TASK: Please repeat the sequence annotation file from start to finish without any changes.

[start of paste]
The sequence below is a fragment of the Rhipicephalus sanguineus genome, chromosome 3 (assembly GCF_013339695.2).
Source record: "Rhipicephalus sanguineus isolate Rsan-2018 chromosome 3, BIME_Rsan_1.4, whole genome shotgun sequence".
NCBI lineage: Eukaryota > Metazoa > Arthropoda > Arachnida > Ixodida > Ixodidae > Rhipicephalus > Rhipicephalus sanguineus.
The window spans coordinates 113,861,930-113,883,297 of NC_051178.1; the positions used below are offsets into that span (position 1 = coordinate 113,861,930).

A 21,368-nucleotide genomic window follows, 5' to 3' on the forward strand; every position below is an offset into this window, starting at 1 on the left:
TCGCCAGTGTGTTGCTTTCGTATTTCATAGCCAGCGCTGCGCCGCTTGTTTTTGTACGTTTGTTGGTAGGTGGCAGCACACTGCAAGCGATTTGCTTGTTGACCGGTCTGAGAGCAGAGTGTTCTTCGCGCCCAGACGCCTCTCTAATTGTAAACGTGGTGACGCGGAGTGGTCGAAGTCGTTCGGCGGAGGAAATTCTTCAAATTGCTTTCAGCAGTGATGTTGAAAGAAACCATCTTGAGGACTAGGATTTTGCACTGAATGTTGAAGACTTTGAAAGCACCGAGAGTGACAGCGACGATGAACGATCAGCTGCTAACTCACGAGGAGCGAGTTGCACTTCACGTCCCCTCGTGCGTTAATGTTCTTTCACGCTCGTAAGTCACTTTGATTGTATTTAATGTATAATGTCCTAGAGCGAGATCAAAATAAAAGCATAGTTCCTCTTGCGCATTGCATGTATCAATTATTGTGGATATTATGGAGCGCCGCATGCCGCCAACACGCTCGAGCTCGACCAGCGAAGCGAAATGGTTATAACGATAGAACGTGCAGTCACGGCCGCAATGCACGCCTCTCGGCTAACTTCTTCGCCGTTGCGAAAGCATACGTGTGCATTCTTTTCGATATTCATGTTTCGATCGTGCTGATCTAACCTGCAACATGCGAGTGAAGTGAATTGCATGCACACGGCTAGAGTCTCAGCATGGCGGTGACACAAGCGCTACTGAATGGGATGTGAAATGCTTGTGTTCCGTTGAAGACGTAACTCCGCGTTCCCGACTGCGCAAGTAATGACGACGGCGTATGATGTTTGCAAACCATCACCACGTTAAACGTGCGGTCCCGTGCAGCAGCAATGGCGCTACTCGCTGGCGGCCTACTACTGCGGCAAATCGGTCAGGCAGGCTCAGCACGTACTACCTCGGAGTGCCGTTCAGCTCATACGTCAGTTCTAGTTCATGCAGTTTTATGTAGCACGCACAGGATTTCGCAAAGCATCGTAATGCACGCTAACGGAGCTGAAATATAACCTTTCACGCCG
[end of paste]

The sequence below is a fragment of the Rhipicephalus sanguineus genome, chromosome 3 (assembly GCF_013339695.2).
Source record: "Rhipicephalus sanguineus isolate Rsan-2018 chromosome 3, BIME_Rsan_1.4, whole genome shotgun sequence".
NCBI lineage: Eukaryota > Metazoa > Arthropoda > Arachnida > Ixodida > Ixodidae > Rhipicephalus > Rhipicephalus sanguineus.
The window spans coordinates 113,861,930-113,883,297 of NC_051178.1; the positions used below are offsets into that span (position 1 = coordinate 113,861,930).

A 21,368-nucleotide genomic window follows, 5' to 3' on the forward strand; every position below is an offset into this window, starting at 1 on the left:
TCGCCAGTGTGTTGCTTTCGTATTTCATAGCCAGCGCTGCGCCGCTTGTTTTTGTACGTTTGTTGGTAGGTGGCAGCACACTGCAAGCGATTTGCTTGTTGACCGGTCTGAGAGCAGAGTGTTCTTCGCGCCCAGACGCCTCTCTAATTGTAAACGTGGTGACGCGGAGTGGTCGAAGTCGTTCGGCGGAGGAAATTCTTCAAATTGCTTTCAGCAGTGATGTTGAAAGAAACCATCTTGAGGACTAGGATTTTGCACTGAATGTTGAAGACTTTGAAAGCACCGAGAGTGACAGCGACGATGAACGATCAGCTGCTAACTCACGAGGAGCGAGTTGCACTTCACGTCCCCTCGTGCGTTAATGTTCTTTCACGCTCGTAAGTCACTTTGATTGTATTTAATGTATAATGTCCTAGAGCGAGATCAAAATAAAAGCATAGTTCCTCTTGCGCATTGCATGTATCAATTATTGTGGATATTATGGAGCGCCGCATGCCGCCAACACGCTCGAGCTCGACCAGCGAAGCGAAATGGTTATAACGATAGAACGTGCAGTCACGGCCGCAATGCACGCCTCTCGGCTAACTTCTTCGCCGTTGCGAAAGCATACGTGTGCATTCTTTTCGATATTCATGTTTCGATCGTGCTGATCTAACCTGCAACATGCGAGTGAAGTGAATTGCATGCACACGGCTAGAGTCTCAGCATGGCGGTGACACAAGCGCTACTGAATGGGATGTGAAATGCTTGTGTTCCGTTGAAGACGTAACTCCGCGTTCCCGACTGCGCAAGTAATGACGACGGCGTATGATGTTTGCAAACCATCACCACGTTAAACGTGCGGTCCCGTGCAGCAGCAATGGCGCTACTCGCTGGCGGCCTACTACTGCGGCAAATCGGTCAGGCAGGCTCAGCACGTACTACCTCGGAGTGCCGTTCAGCTCATACGTCAGTTCTAGTTCATGCAGTTTTATGTAGCACGCACAGGATTTCGCAAAGCATCGTAATGCACGCTAACGGAGCTGAAATATAACCTTTCACGCCG